Tories 'hijack' civil servants

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Labour has reacted with alarm to the Government's use of civil servants to check statements issued by the Tories and to liaise with Conservative Central Office during the general election.

The move is revealed in the 1997 general election guidance notes issued by the Cabinet Office, a document that traditionally closely guards the impartiality of the Civil Service.

John Prescott, Labour's deputy leader, demanded immediate assurances that the civil servants involved will not be used for party political purposes. The notes, drafted by Sir Robin Butler, the Cabinet Secretary, state that the Prime Minister has set up an "Election Business Unit" in the Cabinet Office supervised by Lord Cranbourne, the Lord Privy Seal. During the election, Lord Cranbourne, a close ally and friend of Mr Major, is acting as his chief of staff.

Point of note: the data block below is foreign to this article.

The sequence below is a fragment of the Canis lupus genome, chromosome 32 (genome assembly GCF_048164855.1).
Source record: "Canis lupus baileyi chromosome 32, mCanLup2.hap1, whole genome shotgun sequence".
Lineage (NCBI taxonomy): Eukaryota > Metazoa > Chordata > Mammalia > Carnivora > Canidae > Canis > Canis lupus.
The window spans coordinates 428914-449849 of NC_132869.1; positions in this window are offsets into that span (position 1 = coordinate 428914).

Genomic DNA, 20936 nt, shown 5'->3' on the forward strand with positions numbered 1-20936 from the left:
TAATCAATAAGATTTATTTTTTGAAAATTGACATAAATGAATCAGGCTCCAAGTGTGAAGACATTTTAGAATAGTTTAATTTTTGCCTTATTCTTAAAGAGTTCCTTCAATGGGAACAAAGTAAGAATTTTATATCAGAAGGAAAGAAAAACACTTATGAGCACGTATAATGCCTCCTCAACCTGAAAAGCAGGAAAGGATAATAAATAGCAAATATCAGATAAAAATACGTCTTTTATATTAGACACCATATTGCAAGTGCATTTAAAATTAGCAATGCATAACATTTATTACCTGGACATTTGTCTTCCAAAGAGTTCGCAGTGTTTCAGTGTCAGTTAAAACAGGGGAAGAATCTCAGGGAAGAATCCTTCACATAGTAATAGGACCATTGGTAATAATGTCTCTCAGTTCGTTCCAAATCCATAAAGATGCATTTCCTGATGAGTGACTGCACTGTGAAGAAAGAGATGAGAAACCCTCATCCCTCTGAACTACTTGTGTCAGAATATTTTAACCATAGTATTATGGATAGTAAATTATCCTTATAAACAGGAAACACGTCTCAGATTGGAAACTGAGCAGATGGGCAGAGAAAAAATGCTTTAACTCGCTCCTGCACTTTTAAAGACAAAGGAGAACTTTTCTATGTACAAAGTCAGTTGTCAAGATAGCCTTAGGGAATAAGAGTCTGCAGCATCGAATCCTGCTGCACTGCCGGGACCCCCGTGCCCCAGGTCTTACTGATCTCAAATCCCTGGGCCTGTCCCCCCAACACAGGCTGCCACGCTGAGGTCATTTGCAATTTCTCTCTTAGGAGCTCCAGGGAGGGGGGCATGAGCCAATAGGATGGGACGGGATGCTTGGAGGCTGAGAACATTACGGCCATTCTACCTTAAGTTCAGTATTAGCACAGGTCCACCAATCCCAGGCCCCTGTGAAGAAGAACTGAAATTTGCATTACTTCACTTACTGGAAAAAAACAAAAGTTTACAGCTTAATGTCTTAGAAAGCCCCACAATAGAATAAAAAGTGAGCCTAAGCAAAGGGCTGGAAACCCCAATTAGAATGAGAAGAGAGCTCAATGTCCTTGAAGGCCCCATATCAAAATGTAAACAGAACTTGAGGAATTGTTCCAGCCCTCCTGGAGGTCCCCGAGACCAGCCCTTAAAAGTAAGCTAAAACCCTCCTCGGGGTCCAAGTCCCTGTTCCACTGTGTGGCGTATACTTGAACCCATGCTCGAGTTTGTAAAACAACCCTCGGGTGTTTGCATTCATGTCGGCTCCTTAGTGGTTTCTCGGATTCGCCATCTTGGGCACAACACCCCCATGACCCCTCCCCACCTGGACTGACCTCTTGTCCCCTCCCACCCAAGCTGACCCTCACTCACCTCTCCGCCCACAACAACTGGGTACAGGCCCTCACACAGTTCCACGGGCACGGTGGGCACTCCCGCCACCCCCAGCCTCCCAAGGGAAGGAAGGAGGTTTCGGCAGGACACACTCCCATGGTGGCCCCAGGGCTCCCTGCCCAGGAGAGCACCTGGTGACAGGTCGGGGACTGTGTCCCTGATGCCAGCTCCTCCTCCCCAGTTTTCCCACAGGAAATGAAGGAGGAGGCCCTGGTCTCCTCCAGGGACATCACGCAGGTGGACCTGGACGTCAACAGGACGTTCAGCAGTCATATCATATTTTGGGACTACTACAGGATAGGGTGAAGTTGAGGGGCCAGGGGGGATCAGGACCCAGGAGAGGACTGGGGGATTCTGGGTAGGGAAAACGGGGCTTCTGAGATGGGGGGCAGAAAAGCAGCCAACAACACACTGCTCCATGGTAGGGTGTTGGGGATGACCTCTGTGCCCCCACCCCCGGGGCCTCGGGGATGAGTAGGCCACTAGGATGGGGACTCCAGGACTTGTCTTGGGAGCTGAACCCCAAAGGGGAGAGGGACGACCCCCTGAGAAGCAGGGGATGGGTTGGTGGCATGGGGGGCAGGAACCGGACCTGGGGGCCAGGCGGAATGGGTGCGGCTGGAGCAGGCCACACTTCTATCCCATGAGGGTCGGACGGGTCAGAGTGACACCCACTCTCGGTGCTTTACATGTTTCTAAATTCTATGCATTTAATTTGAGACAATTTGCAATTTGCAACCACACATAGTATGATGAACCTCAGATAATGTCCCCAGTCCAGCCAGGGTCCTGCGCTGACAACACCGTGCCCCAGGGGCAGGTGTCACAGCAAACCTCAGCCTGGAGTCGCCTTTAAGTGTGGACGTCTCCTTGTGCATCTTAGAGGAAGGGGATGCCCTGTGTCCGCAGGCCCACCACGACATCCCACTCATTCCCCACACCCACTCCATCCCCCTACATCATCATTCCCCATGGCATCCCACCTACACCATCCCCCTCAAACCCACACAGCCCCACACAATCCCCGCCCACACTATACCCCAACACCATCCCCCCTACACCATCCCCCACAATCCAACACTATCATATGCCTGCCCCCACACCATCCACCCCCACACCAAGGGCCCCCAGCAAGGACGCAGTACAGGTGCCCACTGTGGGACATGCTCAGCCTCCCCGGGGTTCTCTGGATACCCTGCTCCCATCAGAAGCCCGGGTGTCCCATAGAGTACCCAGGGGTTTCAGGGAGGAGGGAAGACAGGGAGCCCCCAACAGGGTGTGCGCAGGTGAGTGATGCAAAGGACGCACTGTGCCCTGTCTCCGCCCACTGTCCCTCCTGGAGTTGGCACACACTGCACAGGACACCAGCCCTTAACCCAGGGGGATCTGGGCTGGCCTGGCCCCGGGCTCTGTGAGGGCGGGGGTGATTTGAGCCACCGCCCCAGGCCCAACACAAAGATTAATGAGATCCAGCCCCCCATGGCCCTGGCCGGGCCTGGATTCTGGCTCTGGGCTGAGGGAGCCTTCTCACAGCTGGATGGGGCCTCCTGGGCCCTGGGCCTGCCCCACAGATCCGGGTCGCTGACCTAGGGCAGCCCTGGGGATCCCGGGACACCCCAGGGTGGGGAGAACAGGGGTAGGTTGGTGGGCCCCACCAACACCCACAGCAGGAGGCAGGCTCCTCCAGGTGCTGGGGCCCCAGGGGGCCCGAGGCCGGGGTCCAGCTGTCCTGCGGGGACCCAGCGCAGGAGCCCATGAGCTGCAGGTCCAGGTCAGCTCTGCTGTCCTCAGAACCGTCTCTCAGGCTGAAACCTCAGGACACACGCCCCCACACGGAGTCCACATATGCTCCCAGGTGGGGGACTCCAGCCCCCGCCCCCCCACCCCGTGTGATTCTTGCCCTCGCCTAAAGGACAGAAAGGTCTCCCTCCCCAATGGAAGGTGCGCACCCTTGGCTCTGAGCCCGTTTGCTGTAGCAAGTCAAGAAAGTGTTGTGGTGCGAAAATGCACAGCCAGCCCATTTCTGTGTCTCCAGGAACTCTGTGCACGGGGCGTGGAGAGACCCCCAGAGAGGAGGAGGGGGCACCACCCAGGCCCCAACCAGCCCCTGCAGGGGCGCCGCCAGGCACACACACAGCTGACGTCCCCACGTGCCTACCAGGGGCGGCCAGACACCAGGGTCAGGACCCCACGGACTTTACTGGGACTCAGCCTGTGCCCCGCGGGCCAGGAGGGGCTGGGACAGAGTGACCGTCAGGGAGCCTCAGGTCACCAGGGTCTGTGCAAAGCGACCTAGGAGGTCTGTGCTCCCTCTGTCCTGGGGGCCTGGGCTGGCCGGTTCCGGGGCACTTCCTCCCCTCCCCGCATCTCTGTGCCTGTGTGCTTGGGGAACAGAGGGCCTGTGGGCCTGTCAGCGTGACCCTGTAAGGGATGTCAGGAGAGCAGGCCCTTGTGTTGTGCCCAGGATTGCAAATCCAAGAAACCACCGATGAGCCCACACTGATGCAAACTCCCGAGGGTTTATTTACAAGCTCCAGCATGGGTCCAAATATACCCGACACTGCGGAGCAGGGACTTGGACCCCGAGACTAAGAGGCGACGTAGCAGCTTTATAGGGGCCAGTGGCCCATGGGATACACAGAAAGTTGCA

The unit, according to the guidance notes, will "act as a channel of communication with Conservative Central Office" when it wants "to check with departments' statements to be made on the Conservative Party's behalf for factual accuracy and consistency with Government policy". It will advise "on any aspect of the handling of enquiries during the election period", and "provide any necessary coordination where enquiries raise issues which affect a number of departments".

Mr Prescott said: "It is highly unusual for the Government to be concerned about factual inaccuracies and inconsistencies in ministerial statements. It causes me concern that such a unit exists. We shall be watching it."

Once an election has been called, Whitehall is supposed to switch to a neutral posture and prepare for the advent of a government that might have one of a number of different political complexions.

The opposition argues that no similar unit was in place in recent general elections. "As far as we know, it is unprecedented," said one source.

A spokeswomen for the Cabinet Office said: "There is no question of civil servants in the unit being used for party political purposes. By convention, it is perfectly proper for the governing party to ensure that statements made on its behalf are factually correct and consistent with government policy."